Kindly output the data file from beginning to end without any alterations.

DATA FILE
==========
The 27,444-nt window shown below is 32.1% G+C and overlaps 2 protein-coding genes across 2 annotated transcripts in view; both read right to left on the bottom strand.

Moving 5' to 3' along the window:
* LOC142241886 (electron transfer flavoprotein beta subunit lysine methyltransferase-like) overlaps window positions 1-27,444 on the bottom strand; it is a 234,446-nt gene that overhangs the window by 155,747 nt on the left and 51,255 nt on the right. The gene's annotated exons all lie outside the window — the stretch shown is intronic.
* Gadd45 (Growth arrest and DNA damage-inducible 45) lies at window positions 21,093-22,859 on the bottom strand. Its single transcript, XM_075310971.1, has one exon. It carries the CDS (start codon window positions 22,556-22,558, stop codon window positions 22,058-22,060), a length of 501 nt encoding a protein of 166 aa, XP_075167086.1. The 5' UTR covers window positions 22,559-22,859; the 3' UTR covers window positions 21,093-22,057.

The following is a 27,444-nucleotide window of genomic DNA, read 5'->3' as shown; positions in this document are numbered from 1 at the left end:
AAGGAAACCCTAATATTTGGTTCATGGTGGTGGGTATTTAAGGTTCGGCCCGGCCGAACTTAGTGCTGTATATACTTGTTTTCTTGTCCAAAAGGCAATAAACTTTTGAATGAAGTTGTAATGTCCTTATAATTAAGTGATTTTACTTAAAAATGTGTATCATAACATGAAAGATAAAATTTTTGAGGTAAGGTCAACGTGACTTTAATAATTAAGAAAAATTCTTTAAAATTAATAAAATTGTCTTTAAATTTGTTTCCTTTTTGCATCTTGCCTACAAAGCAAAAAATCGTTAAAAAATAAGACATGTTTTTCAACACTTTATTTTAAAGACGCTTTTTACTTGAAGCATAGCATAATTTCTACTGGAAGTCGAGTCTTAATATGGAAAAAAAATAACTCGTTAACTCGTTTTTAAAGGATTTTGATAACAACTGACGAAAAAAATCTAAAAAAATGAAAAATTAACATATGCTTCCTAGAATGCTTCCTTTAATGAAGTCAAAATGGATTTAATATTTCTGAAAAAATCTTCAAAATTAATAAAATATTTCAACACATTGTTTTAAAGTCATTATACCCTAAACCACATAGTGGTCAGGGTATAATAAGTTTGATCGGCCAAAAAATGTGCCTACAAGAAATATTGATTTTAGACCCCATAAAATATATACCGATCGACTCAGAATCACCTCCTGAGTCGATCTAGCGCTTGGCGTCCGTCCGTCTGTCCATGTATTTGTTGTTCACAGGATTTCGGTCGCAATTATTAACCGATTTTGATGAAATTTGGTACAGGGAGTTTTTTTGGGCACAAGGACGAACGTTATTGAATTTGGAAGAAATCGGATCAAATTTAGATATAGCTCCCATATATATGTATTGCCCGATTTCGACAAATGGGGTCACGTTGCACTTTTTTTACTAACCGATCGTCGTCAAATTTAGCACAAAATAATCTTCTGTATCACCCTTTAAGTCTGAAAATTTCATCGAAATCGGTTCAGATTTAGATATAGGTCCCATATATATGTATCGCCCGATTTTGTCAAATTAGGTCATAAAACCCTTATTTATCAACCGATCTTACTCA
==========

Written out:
The 27,444-nt window shown below is 32.1% G+C and overlaps 2 protein-coding genes across 2 annotated transcripts in view; both read right to left on the bottom strand.

Moving 5' to 3' along the window:
* LOC142241886 (electron transfer flavoprotein beta subunit lysine methyltransferase-like) overlaps window positions 1-27,444 on the bottom strand; it is a 234,446-nt gene that overhangs the window by 155,747 nt on the left and 51,255 nt on the right. The gene's annotated exons all lie outside the window — the stretch shown is intronic.
* Gadd45 (Growth arrest and DNA damage-inducible 45) lies at window positions 21,093-22,859 on the bottom strand. Its single transcript, XM_075310971.1, has one exon. It carries the CDS (start codon window positions 22,556-22,558, stop codon window positions 22,058-22,060), a length of 501 nt encoding a protein of 166 aa, XP_075167086.1. The 5' UTR covers window positions 22,559-22,859; the 3' UTR covers window positions 21,093-22,057.

The following is a 27,444-nucleotide window of genomic DNA, read 5'->3' as shown; positions in this document are numbered from 1 at the left end:
AAGGAAACCCTAATATTTGGTTCATGGTGGTGGGTATTTAAGGTTCGGCCCGGCCGAACTTAGTGCTGTATATACTTGTTTTCTTGTCCAAAAGGCAATAAACTTTTGAATGAAGTTGTAATGTCCTTATAATTAAGTGATTTTACTTAAAAATGTGTATCATAACATGAAAGATAAAATTTTTGAGGTAAGGTCAACGTGACTTTAATAATTAAGAAAAATTCTTTAAAATTAATAAAATTGTCTTTAAATTTGTTTCCTTTTTGCATCTTGCCTACAAAGCAAAAAATCGTTAAAAAATAAGACATGTTTTTCAACACTTTATTTTAAAGACGCTTTTTACTTGAAGCATAGCATAATTTCTACTGGAAGTCGAGTCTTAATATGGAAAAAAAATAACTCGTTAACTCGTTTTTAAAGGATTTTGATAACAACTGACGAAAAAAATCTAAAAAAATGAAAAATTAACATATGCTTCCTAGAATGCTTCCTTTAATGAAGTCAAAATGGATTTAATATTTCTGAAAAAATCTTCAAAATTAATAAAATATTTCAACACATTGTTTTAAAGTCATTATACCCTAAACCACATAGTGGTCAGGGTATAATAAGTTTGATCGGCCAAAAAATGTGCCTACAAGAAATATTGATTTTAGACCCCATAAAATATATACCGATCGACTCAGAATCACCTCCTGAGTCGATCTAGCGCTTGGCGTCCGTCCGTCTGTCCATGTATTTGTTGTTCACAGGATTTCGGTCGCAATTATTAACCGATTTTGATGAAATTTGGTACAGGGAGTTTTTTTGGGCACAAGGACGAACGTTATTGAATTTGGAAGAAATCGGATCAAATTTAGATATAGCTCCCATATATATGTATTGCCCGATTTCGACAAATGGGGTCACGTTGCACTTTTTTTACTAACCGATCGTCGTCAAATTTAGCACAAAATAATCTTCTGTATCACCCTTTAAGTCTGAAAATTTCATCGAAATCGGTTCAGATTTAGATATAGGTCCCATATATATGTATCGCCCGATTTTGTCAAATTAGGTCATAAAACCCTTATTTATCAACCGATCTTACTCA